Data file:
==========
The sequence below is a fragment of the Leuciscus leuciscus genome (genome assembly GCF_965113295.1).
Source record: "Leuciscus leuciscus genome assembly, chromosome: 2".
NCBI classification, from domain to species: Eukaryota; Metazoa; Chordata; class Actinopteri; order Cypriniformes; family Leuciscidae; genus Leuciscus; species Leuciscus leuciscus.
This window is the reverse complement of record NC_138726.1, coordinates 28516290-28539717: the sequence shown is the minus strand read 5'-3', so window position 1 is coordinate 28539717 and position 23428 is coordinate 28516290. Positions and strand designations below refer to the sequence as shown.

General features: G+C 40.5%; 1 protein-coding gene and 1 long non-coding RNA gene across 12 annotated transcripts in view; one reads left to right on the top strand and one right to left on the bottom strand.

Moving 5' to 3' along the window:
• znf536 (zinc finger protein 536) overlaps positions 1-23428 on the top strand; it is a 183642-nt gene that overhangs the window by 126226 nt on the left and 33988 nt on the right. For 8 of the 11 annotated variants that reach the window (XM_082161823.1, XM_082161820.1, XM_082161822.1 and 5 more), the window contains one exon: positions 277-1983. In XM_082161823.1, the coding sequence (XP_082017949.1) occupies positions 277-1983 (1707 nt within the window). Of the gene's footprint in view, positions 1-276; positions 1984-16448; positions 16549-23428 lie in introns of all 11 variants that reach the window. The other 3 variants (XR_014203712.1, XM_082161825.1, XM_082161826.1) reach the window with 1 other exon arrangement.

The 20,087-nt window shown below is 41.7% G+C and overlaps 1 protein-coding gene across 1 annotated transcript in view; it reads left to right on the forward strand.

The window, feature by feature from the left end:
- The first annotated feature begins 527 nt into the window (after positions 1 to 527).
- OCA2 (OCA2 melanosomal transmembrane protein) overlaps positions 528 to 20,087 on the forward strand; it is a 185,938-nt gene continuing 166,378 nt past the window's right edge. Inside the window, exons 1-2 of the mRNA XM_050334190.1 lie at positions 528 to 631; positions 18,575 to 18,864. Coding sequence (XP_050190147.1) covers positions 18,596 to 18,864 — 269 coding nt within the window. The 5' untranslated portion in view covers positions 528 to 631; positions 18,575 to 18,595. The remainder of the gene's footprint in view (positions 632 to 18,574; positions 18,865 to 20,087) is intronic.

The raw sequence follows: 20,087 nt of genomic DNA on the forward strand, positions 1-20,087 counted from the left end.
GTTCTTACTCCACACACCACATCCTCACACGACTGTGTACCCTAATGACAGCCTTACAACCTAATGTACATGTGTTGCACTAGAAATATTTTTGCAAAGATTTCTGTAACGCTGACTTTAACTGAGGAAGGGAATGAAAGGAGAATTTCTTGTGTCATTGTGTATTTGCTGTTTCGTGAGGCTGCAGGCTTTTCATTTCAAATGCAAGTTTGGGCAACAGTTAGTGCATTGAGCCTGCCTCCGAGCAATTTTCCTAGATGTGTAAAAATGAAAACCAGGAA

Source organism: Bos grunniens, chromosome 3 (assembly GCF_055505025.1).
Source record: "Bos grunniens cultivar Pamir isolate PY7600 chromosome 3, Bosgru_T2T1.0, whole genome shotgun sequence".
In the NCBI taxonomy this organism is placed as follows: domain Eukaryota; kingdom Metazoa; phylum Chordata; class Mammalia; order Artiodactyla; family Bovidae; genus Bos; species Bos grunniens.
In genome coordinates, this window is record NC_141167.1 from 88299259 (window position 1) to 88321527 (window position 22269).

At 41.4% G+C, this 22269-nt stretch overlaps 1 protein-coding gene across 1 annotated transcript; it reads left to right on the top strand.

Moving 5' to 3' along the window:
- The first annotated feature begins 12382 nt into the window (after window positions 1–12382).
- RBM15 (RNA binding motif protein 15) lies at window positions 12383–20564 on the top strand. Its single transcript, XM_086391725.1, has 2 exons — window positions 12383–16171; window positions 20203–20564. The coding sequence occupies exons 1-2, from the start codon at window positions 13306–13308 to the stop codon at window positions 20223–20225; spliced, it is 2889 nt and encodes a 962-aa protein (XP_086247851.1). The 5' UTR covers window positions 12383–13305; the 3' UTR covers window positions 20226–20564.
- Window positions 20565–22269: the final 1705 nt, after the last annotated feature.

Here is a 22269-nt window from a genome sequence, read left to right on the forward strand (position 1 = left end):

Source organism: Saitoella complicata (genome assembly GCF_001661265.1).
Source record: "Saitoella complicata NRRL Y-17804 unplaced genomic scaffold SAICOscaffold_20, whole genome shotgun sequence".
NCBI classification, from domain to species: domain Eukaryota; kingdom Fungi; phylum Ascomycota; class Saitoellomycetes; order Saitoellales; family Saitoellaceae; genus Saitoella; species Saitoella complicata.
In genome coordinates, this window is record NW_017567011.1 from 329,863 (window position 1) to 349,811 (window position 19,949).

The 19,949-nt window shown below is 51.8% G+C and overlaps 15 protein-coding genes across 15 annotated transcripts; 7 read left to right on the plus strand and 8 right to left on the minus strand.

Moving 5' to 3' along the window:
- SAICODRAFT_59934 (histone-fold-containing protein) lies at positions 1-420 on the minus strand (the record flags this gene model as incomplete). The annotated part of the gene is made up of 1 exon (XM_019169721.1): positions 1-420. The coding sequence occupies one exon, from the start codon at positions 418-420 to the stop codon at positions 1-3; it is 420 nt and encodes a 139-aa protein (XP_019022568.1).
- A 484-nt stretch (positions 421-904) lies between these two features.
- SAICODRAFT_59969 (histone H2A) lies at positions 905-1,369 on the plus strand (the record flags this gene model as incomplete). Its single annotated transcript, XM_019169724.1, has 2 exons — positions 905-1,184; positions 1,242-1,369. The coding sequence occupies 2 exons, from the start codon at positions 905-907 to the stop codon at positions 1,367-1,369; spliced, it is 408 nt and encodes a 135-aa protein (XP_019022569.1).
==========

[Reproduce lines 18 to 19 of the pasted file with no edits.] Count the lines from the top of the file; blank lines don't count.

At 41.4% G+C, this 22269-nt stretch overlaps 1 protein-coding gene across 1 annotated transcript; it reads left to right on the top strand.

Moving 5' to 3' along the window: